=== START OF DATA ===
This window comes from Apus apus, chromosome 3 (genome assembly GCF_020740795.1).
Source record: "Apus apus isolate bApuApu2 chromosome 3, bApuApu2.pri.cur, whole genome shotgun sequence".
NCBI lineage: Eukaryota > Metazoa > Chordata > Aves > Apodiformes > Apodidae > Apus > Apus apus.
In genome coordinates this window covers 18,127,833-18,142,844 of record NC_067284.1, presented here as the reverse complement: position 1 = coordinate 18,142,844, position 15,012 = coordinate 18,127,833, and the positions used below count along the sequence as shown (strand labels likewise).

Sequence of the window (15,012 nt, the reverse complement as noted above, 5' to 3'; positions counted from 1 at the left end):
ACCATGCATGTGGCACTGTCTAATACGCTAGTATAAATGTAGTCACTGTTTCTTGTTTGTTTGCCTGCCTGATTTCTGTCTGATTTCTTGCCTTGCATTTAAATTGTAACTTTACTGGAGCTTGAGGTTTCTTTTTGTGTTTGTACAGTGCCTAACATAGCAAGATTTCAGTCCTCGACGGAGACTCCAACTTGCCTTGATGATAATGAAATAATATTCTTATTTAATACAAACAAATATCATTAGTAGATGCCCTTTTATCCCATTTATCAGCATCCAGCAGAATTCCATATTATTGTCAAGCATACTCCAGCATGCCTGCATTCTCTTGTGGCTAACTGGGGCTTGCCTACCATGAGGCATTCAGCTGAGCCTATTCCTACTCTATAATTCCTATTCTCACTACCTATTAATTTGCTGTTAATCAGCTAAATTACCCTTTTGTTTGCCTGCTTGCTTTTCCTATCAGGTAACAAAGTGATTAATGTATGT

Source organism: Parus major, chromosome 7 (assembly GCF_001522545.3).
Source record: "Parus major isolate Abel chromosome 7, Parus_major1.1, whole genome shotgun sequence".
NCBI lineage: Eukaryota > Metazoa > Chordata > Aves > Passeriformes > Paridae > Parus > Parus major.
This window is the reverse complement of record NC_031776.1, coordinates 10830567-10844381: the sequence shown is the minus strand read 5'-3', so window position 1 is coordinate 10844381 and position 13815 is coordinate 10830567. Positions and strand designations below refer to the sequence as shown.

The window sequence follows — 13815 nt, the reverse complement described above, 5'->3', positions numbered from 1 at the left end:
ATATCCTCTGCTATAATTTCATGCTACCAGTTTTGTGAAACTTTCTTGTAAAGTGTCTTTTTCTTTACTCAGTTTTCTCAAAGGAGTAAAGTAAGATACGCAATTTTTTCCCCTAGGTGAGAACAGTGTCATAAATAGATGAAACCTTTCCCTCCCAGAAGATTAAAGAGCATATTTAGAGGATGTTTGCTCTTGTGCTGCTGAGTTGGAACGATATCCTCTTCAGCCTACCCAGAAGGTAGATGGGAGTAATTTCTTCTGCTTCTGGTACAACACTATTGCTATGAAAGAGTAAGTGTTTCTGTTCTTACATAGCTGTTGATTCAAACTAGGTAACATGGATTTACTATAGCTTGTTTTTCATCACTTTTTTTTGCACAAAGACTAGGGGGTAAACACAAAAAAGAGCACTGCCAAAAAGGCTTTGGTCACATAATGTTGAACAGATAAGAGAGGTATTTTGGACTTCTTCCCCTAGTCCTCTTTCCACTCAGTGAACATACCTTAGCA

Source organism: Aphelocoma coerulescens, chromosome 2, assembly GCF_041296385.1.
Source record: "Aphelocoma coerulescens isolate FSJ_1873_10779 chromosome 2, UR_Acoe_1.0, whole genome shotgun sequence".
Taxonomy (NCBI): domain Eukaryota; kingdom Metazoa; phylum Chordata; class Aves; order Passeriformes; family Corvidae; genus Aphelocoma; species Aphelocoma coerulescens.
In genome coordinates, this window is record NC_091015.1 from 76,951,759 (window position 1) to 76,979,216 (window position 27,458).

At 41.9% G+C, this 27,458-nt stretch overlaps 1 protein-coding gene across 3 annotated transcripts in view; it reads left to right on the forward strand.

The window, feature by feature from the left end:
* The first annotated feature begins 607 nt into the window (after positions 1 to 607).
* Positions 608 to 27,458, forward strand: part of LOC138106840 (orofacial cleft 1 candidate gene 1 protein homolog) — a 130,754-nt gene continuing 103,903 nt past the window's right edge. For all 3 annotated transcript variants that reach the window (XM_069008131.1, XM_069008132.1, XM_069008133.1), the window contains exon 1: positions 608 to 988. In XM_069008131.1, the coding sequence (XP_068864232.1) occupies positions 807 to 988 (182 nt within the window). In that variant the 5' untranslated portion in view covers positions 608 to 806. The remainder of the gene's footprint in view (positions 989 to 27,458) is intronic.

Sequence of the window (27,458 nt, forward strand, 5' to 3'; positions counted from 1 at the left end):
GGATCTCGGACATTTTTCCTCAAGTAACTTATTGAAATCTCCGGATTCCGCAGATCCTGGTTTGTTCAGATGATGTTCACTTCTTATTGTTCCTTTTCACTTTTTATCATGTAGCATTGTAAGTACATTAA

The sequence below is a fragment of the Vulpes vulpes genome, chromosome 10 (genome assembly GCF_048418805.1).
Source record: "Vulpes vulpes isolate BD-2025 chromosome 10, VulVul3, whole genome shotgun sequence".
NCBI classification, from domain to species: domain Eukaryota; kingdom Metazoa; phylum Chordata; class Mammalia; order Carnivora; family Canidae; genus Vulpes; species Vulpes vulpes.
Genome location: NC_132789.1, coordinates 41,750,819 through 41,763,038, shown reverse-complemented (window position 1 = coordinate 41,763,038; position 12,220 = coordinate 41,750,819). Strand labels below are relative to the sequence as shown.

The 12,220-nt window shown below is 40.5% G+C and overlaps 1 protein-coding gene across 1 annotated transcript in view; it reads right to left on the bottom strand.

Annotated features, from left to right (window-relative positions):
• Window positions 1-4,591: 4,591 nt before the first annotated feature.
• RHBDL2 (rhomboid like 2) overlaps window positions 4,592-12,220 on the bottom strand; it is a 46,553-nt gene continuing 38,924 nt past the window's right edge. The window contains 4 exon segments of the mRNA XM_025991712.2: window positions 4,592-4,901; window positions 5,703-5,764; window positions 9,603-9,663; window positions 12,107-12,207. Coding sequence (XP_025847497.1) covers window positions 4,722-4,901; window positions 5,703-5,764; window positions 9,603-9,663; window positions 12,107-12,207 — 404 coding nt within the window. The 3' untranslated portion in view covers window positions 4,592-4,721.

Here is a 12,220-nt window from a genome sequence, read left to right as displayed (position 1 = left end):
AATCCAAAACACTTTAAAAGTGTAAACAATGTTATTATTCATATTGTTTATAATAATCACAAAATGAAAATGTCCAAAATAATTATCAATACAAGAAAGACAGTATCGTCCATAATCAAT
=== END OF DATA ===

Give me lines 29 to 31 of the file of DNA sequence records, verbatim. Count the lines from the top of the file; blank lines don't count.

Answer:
• Window positions 1-4,591: 4,591 nt before the first annotated feature.
• RHBDL2 (rhomboid like 2) overlaps window positions 4,592-12,220 on the bottom strand; it is a 46,553-nt gene continuing 38,924 nt past the window's right edge. The window contains 4 exon segments of the mRNA XM_025991712.2: window positions 4,592-4,901; window positions 5,703-5,764; window positions 9,603-9,663; window positions 12,107-12,207. Coding sequence (XP_025847497.1) covers window positions 4,722-4,901; window positions 5,703-5,764; window positions 9,603-9,663; window positions 12,107-12,207 — 404 coding nt within the window. The 3' untranslated portion in view covers window positions 4,592-4,721.

Here is a 12,220-nt window from a genome sequence, read left to right as displayed (position 1 = left end):